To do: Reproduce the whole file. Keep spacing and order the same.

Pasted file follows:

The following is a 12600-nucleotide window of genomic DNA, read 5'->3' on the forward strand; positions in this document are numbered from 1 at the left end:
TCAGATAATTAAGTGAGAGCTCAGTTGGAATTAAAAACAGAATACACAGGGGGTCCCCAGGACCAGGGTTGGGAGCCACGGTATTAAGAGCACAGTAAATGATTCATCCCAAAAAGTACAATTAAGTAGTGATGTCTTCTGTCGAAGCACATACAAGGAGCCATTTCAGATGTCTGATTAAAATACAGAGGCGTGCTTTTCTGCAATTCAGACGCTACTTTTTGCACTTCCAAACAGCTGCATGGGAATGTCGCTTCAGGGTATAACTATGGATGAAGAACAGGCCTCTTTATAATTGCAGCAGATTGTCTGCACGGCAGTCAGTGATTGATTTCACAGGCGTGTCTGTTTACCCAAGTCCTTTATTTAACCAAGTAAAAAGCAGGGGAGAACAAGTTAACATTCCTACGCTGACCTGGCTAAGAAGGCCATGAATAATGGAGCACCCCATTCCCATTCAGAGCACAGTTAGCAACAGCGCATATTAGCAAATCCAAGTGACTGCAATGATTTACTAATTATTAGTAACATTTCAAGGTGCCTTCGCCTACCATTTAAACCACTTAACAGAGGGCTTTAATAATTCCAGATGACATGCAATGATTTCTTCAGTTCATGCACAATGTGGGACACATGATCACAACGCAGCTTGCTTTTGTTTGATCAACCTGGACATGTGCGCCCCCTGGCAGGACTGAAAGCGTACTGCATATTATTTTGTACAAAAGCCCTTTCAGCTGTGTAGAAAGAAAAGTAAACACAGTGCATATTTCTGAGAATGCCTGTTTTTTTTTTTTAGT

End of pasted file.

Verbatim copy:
The following is a 12600-nucleotide window of genomic DNA, read 5'->3' on the forward strand; positions in this document are numbered from 1 at the left end:
TCAGATAATTAAGTGAGAGCTCAGTTGGAATTAAAAACAGAATACACAGGGGGTCCCCAGGACCAGGGTTGGGAGCCACGGTATTAAGAGCACAGTAAATGATTCATCCCAAAAAGTACAATTAAGTAGTGATGTCTTCTGTCGAAGCACATACAAGGAGCCATTTCAGATGTCTGATTAAAATACAGAGGCGTGCTTTTCTGCAATTCAGACGCTACTTTTTGCACTTCCAAACAGCTGCATGGGAATGTCGCTTCAGGGTATAACTATGGATGAAGAACAGGCCTCTTTATAATTGCAGCAGATTGTCTGCACGGCAGTCAGTGATTGATTTCACAGGCGTGTCTGTTTACCCAAGTCCTTTATTTAACCAAGTAAAAAGCAGGGGAGAACAAGTTAACATTCCTACGCTGACCTGGCTAAGAAGGCCATGAATAATGGAGCACCCCATTCCCATTCAGAGCACAGTTAGCAACAGCGCATATTAGCAAATCCAAGTGACTGCAATGATTTACTAATTATTAGTAACATTTCAAGGTGCCTTCGCCTACCATTTAAACCACTTAACAGAGGGCTTTAATAATTCCAGATGACATGCAATGATTTCTTCAGTTCATGCACAATGTGGGACACATGATCACAACGCAGCTTGCTTTTGTTTGATCAACCTGGACATGTGCGCCCCCTGGCAGGACTGAAAGCGTACTGCATATTATTTTGTACAAAAGCCCTTTCAGCTGTGTAGAAAGAAAAGTAAACACAGTGCATATTTCTGAGAATGCCTGTTTTTTTTTTTTAGT